Published January 22, 2009


More provisions seen for developers, banks

But non-performing loan ratios unlikely to hit Asian financial crisis levels: Citi


MORE provisions are expected for developers and banks, according to Citi Investment Research.

'If you look at the latest (property) transaction, it's still $2,600 per square foot (psf) but the reality is that there are people out there who are willing to sell at $2,000 psf,' head of Citi Investment Research Chua Hak Bin told a briefing yesterday.

These may not be reflected now because of the lack of commercial space transactions in the fourth quarter of last year, he said.

Adding that the scope of provisions for City Developments' South Beach and CapitaLand's Farrer Court projects - bought at the peak - is 'very large', he expected that most of the provisions will be recognised at the end of the year.

As for banks, the default loan risks have been higher, when seen against mortgages in earlier recessions, for those funding the construction companies and for developers, said Dr Chua. 'As long as you have a job, you'd try to service it,' he said.

DBS could book more provisions in the fourth quarter of up to $150 million - including a $45 million impairment for Thailand's TMB Bank and another possible impairment on its 37.5 per cent stake in India's Choldamandalam Finance, Citi noted in an earlier report.

Competitor UOB is also set to see some pressure on its loans to small and medium-sized enterprises (SMEs) - which make up about 30 per cent of its loan book - while the outlook for the Thai operations could present more risks ahead, Citi added.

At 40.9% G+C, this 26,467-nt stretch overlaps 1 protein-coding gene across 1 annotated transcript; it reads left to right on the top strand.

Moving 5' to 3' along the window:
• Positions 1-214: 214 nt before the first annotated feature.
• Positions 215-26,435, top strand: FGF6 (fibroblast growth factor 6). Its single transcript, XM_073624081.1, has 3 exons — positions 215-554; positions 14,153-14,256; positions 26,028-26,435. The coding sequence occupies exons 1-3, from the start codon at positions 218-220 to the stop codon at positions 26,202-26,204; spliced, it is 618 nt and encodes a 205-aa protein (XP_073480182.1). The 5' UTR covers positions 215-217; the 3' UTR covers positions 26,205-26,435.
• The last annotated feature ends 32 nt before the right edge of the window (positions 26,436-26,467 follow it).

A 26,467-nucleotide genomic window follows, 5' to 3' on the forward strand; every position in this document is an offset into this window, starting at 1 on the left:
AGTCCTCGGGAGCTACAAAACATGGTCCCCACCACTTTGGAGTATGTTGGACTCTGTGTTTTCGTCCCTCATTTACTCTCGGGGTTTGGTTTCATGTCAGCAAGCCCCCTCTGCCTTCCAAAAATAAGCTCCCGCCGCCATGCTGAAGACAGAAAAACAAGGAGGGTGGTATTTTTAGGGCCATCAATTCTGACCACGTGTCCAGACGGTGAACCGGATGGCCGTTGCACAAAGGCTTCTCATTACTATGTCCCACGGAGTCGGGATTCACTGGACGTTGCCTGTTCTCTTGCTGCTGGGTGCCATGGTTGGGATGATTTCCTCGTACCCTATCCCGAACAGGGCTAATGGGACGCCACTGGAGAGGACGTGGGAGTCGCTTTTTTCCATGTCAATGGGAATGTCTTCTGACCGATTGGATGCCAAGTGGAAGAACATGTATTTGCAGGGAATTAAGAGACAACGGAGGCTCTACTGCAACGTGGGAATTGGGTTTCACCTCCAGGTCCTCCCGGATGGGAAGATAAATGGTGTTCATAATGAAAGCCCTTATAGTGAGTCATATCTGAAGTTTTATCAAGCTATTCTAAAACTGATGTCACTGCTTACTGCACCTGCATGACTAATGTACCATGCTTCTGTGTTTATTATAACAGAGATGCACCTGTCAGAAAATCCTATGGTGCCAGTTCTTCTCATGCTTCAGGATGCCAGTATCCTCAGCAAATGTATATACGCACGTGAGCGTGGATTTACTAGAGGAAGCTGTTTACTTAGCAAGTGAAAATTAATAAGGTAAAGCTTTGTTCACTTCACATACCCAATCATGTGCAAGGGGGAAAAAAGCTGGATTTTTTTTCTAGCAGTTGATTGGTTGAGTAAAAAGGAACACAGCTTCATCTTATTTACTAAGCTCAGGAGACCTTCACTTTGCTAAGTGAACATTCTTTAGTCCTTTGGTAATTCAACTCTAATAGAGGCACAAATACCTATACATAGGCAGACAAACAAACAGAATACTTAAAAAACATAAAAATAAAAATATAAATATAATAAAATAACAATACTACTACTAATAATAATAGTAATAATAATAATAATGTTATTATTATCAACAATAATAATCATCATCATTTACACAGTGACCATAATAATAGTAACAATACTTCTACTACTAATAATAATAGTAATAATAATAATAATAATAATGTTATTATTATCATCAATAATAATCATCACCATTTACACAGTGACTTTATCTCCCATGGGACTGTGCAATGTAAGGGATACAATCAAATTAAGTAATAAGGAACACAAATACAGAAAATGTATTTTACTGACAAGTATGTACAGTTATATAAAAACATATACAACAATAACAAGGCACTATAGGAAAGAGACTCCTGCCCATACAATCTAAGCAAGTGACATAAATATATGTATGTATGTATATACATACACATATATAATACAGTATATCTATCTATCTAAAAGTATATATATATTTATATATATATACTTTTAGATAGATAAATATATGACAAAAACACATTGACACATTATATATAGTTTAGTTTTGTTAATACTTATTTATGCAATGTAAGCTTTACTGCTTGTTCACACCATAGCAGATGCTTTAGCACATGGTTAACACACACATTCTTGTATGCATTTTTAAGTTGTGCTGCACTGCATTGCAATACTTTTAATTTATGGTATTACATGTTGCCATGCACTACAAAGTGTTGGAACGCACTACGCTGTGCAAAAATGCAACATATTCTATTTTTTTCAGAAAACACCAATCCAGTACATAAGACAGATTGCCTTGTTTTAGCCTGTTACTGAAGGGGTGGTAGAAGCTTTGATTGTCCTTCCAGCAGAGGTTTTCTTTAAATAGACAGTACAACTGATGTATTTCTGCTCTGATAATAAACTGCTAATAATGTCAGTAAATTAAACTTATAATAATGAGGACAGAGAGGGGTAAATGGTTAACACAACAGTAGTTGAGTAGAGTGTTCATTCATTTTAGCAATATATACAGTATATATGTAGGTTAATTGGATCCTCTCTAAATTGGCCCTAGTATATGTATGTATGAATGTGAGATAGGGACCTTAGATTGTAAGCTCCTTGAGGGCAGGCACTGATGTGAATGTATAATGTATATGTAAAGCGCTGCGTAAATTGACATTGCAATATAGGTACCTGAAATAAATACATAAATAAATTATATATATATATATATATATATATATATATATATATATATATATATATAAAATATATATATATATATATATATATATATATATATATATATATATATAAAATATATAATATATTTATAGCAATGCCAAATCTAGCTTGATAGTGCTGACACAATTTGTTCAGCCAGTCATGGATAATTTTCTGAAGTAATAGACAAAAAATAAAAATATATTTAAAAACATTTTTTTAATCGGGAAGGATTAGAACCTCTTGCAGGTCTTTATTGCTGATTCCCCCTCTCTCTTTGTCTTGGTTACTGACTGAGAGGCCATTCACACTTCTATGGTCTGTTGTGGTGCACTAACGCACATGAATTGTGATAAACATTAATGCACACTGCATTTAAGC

But non-performing loan (NPL) ratios are unlikely to hit Asian financial crisis levels - when in 1999, NPL ratios for all three banks hit close to or above 10 per cent - said Dr Chua, as three-month Singapore Interbank Offered Rate (Sibor) reached about 7 per cent during the Asian financial crisis while it is now about 0.7 per cent.

'That's one critical difference,' he said. 'That means we won't get the price-to-book valuations of 0.7 times that we saw in the Asian financial crisis.'

Citi is expecting NPL ratios for DBS to hit 2.5 per cent in 2010, while UOB and OCBC could hit 2.8 per cent and 2.4 per cent respectively in a year's time.

It has a 'sell' rating on property and bank stocks and has called for 'buys' on telcos StarHub and MobileOne for their good dividend yields.

But Dr Chua said that companies such as the shipping trusts may not be able to sustain their dividends amid the poor economic outlook. 'Take shipping trusts - their dividend yields are at about 30 per cent. But it's questionable when the freight rates have already plunged,' he said, adding that long-term contracts signed by the shipping firms risk being defaulted. 'That's why we have to look at whether the cashflow is actually sustainable and we have to look at financing leverage positions of the companies.'